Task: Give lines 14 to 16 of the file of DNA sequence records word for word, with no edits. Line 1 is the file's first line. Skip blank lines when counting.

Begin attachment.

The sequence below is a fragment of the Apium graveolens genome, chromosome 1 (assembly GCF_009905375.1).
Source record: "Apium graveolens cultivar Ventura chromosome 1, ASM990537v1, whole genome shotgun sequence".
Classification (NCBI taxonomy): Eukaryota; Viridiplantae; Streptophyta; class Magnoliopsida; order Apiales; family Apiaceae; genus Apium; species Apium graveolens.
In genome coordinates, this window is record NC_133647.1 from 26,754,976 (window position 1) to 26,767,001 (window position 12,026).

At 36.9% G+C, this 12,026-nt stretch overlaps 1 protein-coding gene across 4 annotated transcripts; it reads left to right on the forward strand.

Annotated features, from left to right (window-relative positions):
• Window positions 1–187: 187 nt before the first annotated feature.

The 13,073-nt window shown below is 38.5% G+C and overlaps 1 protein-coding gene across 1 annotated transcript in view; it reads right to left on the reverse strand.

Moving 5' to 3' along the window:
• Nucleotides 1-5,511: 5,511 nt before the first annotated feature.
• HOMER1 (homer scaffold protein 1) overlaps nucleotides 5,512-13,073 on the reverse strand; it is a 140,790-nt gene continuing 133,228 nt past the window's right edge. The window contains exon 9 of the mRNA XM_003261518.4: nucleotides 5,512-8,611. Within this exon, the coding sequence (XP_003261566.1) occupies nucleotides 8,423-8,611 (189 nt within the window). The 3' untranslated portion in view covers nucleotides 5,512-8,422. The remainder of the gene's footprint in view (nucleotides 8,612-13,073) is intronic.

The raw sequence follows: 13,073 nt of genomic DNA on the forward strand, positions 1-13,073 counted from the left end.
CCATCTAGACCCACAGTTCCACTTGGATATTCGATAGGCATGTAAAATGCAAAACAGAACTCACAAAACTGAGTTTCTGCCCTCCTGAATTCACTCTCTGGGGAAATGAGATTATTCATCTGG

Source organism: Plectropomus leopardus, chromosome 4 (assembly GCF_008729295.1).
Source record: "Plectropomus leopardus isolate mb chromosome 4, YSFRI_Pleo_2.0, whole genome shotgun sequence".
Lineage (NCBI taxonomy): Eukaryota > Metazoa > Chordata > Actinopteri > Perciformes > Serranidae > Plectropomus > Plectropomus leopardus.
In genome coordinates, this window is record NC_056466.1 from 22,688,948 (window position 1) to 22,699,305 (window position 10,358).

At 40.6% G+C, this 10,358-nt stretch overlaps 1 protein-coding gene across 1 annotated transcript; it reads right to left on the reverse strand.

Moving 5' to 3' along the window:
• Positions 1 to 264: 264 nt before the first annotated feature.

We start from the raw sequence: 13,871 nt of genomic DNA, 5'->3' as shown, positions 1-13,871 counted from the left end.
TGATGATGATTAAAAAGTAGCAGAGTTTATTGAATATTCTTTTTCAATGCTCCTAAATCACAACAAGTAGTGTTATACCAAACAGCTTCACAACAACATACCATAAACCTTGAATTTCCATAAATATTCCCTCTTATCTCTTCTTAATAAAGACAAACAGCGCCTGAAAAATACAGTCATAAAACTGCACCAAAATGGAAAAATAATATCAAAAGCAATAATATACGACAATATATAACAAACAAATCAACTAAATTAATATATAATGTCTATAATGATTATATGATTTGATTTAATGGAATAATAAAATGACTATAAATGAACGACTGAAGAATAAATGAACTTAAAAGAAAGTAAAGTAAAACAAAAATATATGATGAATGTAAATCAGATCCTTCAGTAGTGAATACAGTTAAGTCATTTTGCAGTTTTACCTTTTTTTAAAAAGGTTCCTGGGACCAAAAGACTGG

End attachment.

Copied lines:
Source organism: Plectropomus leopardus, chromosome 4 (assembly GCF_008729295.1).
Source record: "Plectropomus leopardus isolate mb chromosome 4, YSFRI_Pleo_2.0, whole genome shotgun sequence".
Lineage (NCBI taxonomy): Eukaryota > Metazoa > Chordata > Actinopteri > Perciformes > Serranidae > Plectropomus > Plectropomus leopardus.